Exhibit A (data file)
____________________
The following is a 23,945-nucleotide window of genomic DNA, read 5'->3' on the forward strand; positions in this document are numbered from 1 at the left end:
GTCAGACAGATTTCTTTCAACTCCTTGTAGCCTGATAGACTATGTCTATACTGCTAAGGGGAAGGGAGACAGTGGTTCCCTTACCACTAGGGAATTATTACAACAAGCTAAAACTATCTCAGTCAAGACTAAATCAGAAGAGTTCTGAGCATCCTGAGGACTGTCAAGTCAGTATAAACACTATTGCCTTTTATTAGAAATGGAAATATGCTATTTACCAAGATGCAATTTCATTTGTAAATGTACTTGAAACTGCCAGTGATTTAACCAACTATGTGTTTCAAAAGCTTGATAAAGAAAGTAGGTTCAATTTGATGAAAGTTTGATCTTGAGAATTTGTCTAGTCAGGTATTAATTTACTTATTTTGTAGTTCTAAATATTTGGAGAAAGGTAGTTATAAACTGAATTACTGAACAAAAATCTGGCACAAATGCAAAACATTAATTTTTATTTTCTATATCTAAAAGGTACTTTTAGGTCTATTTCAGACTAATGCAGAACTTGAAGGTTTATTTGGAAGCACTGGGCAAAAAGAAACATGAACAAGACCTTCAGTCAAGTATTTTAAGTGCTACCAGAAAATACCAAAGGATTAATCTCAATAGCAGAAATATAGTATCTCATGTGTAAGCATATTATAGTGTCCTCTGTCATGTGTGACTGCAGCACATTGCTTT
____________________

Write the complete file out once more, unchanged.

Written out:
The following is a 23,945-nucleotide window of genomic DNA, read 5'->3' on the forward strand; positions in this document are numbered from 1 at the left end:
GTCAGACAGATTTCTTTCAACTCCTTGTAGCCTGATAGACTATGTCTATACTGCTAAGGGGAAGGGAGACAGTGGTTCCCTTACCACTAGGGAATTATTACAACAAGCTAAAACTATCTCAGTCAAGACTAAATCAGAAGAGTTCTGAGCATCCTGAGGACTGTCAAGTCAGTATAAACACTATTGCCTTTTATTAGAAATGGAAATATGCTATTTACCAAGATGCAATTTCATTTGTAAATGTACTTGAAACTGCCAGTGATTTAACCAACTATGTGTTTCAAAAGCTTGATAAAGAAAGTAGGTTCAATTTGATGAAAGTTTGATCTTGAGAATTTGTCTAGTCAGGTATTAATTTACTTATTTTGTAGTTCTAAATATTTGGAGAAAGGTAGTTATAAACTGAATTACTGAACAAAAATCTGGCACAAATGCAAAACATTAATTTTTATTTTCTATATCTAAAAGGTACTTTTAGGTCTATTTCAGACTAATGCAGAACTTGAAGGTTTATTTGGAAGCACTGGGCAAAAAGAAACATGAACAAGACCTTCAGTCAAGTATTTTAAGTGCTACCAGAAAATACCAAAGGATTAATCTCAATAGCAGAAATATAGTATCTCATGTGTAAGCATATTATAGTGTCCTCTGTCATGTGTGACTGCAGCACATTGCTTT